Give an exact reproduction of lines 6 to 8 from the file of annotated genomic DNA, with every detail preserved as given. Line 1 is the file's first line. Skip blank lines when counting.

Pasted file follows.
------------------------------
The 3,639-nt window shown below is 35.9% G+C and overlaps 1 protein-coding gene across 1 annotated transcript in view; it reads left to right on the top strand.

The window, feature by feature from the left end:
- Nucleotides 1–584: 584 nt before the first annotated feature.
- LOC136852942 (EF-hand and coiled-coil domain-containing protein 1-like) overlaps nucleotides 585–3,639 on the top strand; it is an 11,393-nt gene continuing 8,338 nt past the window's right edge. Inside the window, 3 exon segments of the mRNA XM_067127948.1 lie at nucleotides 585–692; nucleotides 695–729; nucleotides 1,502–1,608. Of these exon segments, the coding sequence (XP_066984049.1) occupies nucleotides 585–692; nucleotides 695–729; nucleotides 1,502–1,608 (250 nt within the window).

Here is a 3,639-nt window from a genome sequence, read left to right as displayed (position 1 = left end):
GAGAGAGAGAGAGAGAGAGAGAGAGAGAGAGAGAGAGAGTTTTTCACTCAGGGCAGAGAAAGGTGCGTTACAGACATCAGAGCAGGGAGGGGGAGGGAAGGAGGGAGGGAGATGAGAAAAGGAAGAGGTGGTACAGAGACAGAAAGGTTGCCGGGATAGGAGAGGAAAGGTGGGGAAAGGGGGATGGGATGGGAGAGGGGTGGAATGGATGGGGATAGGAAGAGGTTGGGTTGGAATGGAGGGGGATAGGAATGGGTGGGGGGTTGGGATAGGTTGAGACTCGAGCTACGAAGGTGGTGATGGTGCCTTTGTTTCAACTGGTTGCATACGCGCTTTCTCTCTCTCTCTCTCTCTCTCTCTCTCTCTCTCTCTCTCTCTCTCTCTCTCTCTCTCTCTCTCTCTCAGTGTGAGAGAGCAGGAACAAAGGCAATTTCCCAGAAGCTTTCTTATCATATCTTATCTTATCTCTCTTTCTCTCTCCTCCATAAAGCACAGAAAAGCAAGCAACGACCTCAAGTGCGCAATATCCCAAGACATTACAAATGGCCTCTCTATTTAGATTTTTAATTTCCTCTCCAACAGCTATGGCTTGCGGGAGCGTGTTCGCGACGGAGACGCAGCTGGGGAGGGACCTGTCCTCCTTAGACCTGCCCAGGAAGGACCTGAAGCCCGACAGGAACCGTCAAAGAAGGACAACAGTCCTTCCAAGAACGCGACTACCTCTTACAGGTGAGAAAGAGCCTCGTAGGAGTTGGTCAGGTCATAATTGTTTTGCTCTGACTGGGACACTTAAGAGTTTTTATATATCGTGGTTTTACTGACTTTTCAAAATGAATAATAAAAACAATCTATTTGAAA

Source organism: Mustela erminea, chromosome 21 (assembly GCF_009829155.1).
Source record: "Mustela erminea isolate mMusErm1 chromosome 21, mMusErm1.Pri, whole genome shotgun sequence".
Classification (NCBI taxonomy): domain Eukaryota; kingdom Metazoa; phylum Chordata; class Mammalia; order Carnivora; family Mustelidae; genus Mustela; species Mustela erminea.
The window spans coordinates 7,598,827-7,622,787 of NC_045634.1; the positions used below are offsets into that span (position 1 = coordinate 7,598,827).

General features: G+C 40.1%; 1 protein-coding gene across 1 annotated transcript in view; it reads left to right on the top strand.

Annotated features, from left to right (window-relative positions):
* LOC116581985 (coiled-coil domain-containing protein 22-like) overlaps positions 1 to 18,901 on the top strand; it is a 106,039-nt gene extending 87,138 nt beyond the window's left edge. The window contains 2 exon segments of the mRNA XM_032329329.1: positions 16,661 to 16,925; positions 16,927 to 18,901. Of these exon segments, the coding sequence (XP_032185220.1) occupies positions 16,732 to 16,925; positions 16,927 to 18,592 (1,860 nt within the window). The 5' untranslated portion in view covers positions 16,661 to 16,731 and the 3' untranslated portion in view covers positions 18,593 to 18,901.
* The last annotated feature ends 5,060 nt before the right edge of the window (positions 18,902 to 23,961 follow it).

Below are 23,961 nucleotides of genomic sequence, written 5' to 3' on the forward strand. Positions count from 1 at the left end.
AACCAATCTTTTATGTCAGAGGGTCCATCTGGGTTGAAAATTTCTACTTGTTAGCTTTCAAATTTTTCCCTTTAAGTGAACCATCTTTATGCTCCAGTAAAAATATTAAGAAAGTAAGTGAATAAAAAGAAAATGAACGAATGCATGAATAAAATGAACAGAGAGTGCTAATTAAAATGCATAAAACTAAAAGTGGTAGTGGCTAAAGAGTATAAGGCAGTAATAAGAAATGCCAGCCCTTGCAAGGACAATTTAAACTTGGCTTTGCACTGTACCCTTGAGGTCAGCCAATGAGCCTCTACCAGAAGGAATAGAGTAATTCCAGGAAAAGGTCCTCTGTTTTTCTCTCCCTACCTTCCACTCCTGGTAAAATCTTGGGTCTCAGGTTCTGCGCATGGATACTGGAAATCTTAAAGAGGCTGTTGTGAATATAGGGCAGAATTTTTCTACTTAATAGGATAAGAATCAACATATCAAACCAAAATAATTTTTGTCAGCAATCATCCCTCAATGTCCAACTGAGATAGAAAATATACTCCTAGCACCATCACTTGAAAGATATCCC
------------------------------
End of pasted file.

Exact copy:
GAGAGAGAGAGAGAGAGAGAGAGAGAGAGAGAGAGAGAGTTTTTCACTCAGGGCAGAGAAAGGTGCGTTACAGACATCAGAGCAGGGAGGGGGAGGGAAGGAGGGAGGGAGATGAGAAAAGGAAGAGGTGGTACAGAGACAGAAAGGTTGCCGGGATAGGAGAGGAAAGGTGGGGAAAGGGGGATGGGATGGGAGAGGGGTGGAATGGATGGGGATAGGAAGAGGTTGGGTTGGAATGGAGGGGGATAGGAATGGGTGGGGGGTTGGGATAGGTTGAGACTCGAGCTACGAAGGTGGTGATGGTGCCTTTGTTTCAACTGGTTGCATACGCGCTTTCTCTCTCTCTCTCTCTCTCTCTCTCTCTCTCTCTCTCTCTCTCTCTCTCTCTCTCTCTCTCTCTCTCAGTGTGAGAGAGCAGGAACAAAGGCAATTTCCCAGAAGCTTTCTTATCATATCTTATCTTATCTCTCTTTCTCTCTCCTCCATAAAGCACAGAAAAGCAAGCAACGACCTCAAGTGCGCAATATCCCAAGACATTACAAATGGCCTCTCTATTTAGATTTTTAATTTCCTCTCCAACAGCTATGGCTTGCGGGAGCGTGTTCGCGACGGAGACGCAGCTGGGGAGGGACCTGTCCTCCTTAGACCTGCCCAGGAAGGACCTGAAGCCCGACAGGAACCGTCAAAGAAGGACAACAGTCCTTCCAAGAACGCGACTACCTCTTACAGGTGAGAAAGAGCCTCGTAGGAGTTGGTCAGGTCATAATTGTTTTGCTCTGACTGGGACACTTAAGAGTTTTTATATATCGTGGTTTTACTGACTTTTCAAAATGAATAATAAAAACAATCTATTTGAAA

Source organism: Mustela erminea, chromosome 21 (assembly GCF_009829155.1).
Source record: "Mustela erminea isolate mMusErm1 chromosome 21, mMusErm1.Pri, whole genome shotgun sequence".